03 September, 2007

European Food Experience - Germany

I’ve spent a good bit of time in Germany, and except for a surreal trip to a Japanese restaurant in Ulm on my first trip, my food experience hasn’t been much more adventurous than ordering two currywurst at once, and about as varied. I arrived in Berlin ready for a week of kebabs and sausage, but instead was pleasantly and wonderfully surprised by the diversification of food available.

First highlight came at Ständige Vertretung, a riverside bar/restaurant in the city, where, finding ourselves very comfortable after a couple of Kölsch beers, we ordered a Flammkuchen. This is essentially a pizza, in that it’s a dough base with melted cheese and other toppings. These were no ordinary toppings however. We had the house special, which came with Apfelkompott und Blutwurst. Yes, I kid you not, black pudding and stewed apple (oh, and ‘gratinated’ cheese, as it said on the menu). It was delicious, so much so I want to add it to my cooking repertoire. The flavours worked perfectly together, as unlikely as that may seem.

Pizzas were actually a bit of a theme during the week. The next day for lunch we had stoneoven pizzas in Mitte, at a stand-up kiosk near Sergi’s work. They had really simple toppings - all with mozza, and then maybe mushrooms, or salami, or basil and tomato. They were pre-prepared, but cooked to order and a filling, thrice-sliced slab was €2. Absolutely perfect for an outdoor lunch on one of the most perfect days of weather I can remember. Afterwards the others had to go back to work and I whiled away the afternoon dozing and reading Hemingway on some grass in Potsdamer Platz!

My favourite pizza experience though came a few nights later at a il Casolare, a trattoria in Kreuzberg. I think this is now my favourite restaurant in the world (yes, I would even eat there in preference to il Carusi). The restaurant is kitted out very authentically and unaffectedly. The walls are covered with leftist propaganda posters and the scribblings of who knows how many guests (we added our own Vicky Leandross quote in German and Spanish ) I stole a copy of the menu, because it’s a wonderful document. You know how much fun Italian menus are to read, how appetising everything sounds? Well this one was in Italian and German, and it was just wonderful to read all the pizza descriptions side-by-side in the two languages (eg would you prefer ‘fagioli’ or ‘bohnen’?!), and even more fun were the ‘useful Italian expressions’ translated into German, eg ‘Sei molto carino’ = ‘Du bist sehr hubsch’ (you are very handsome). And then the pizzas.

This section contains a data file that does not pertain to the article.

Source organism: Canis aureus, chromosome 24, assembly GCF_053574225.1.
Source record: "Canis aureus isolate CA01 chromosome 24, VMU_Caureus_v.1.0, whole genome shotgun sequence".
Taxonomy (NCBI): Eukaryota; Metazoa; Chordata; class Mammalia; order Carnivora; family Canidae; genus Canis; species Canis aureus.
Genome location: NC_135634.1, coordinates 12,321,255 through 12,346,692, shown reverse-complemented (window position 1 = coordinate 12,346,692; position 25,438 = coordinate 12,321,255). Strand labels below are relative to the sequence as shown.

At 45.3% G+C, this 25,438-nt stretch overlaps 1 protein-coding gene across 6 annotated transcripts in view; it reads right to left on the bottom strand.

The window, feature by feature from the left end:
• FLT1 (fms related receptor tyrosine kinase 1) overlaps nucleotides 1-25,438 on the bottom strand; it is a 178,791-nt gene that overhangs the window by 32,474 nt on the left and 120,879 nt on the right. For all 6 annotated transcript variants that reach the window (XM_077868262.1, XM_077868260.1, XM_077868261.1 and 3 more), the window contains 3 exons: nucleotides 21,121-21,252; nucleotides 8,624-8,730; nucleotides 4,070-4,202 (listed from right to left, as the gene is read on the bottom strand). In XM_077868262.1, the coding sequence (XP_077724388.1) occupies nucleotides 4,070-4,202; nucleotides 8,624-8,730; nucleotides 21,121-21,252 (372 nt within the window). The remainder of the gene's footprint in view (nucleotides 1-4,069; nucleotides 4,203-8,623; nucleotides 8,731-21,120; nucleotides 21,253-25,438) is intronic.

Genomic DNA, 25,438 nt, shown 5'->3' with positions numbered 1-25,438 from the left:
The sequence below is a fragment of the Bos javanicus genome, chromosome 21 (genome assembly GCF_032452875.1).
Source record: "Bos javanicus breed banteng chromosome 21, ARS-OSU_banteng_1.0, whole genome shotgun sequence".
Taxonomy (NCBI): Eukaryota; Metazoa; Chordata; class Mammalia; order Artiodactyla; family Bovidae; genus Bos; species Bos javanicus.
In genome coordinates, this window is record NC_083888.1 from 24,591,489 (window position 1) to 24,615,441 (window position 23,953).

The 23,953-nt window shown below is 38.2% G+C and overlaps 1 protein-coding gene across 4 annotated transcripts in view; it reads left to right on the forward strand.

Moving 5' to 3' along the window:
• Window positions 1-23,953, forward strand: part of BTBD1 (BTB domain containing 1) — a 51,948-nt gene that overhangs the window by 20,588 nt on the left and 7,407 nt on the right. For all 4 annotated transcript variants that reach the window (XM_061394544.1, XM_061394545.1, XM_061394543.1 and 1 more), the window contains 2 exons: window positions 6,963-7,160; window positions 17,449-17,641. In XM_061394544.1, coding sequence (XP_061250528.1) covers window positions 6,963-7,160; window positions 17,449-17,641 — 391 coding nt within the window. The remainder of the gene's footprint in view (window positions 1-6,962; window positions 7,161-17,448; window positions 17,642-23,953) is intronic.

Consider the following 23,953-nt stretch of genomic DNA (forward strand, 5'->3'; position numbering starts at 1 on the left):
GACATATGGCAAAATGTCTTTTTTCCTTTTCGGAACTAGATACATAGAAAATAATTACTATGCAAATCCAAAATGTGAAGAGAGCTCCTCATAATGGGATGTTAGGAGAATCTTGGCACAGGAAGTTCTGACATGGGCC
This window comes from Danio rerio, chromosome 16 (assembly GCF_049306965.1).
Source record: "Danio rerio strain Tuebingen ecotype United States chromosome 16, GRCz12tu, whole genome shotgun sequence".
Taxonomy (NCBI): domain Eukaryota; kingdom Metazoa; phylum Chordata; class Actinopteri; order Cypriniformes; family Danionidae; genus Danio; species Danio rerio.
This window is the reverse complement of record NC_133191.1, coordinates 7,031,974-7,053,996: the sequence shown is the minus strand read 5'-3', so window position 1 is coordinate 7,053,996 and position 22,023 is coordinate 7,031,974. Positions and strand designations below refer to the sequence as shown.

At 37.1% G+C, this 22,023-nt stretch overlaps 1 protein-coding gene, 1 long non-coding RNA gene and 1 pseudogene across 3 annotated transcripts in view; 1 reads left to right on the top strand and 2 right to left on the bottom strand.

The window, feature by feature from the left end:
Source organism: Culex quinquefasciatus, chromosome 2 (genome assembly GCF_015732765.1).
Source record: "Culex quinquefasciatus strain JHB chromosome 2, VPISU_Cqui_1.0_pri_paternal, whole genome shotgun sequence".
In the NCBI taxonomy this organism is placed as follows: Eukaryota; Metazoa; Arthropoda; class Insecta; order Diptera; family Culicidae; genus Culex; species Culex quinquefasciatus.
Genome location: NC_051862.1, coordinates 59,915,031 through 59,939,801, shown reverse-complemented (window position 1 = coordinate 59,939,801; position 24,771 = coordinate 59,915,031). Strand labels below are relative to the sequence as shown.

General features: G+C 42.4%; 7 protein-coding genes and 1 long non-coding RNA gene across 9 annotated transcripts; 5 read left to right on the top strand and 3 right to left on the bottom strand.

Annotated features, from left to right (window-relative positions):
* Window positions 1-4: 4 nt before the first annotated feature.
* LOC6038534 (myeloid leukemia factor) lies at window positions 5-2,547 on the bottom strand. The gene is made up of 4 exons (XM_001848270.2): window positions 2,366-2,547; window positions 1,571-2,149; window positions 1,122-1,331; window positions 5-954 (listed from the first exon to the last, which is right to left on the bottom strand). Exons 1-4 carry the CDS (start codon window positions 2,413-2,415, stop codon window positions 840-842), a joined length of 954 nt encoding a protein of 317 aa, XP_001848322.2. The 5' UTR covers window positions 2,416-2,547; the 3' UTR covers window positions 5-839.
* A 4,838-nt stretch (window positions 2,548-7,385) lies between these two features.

I don’t know which was more striking - the size or quality. They are all huge, and I may not be Italian, but I live in Melbourne and know a good pizza and these were very very good pizzas. All served by rude, brash, Italian speaking waiters. Fantastisch!

Speaking of Italians, there’s a couple of quality Italian cafes these days in Kreuzberg. We had Saturday brunch in Principe di Napoli - ciabatta with prosciutto crudo and pecorino for €2.50, thank you very much. More interestingly, they served Prosecco vom Fass (on tap), from a huge barrel in the corner. You could have a glass with breakfast or take a litre bottle home. And, they had a pump action coffee machine - very impressive for Germany. Unfortunately though they still served German style latte macchiato - a tumbler of hot milk with an espresso poured in the top. I’ll stick with just the espresso.

We also ate Moroccan in Mitte. A mixed tasting plate was €20. I was excited that it included bastilla pie, although this wasn’t the best version I’ve tried. It was a bit heavy on the cinnamon (popular ingredient here), light on the sugar and almonds, and the chicken was a little dry. Diced carrot marinated with garlic, lemon and parsley made up for it though, along with a smoky eggplant dish. I also had the first-time experience of having my hands washed with rosewater before we ate - I had no idea what the waitress was asking me to do, so it was a bit embarassing, but lovely as well

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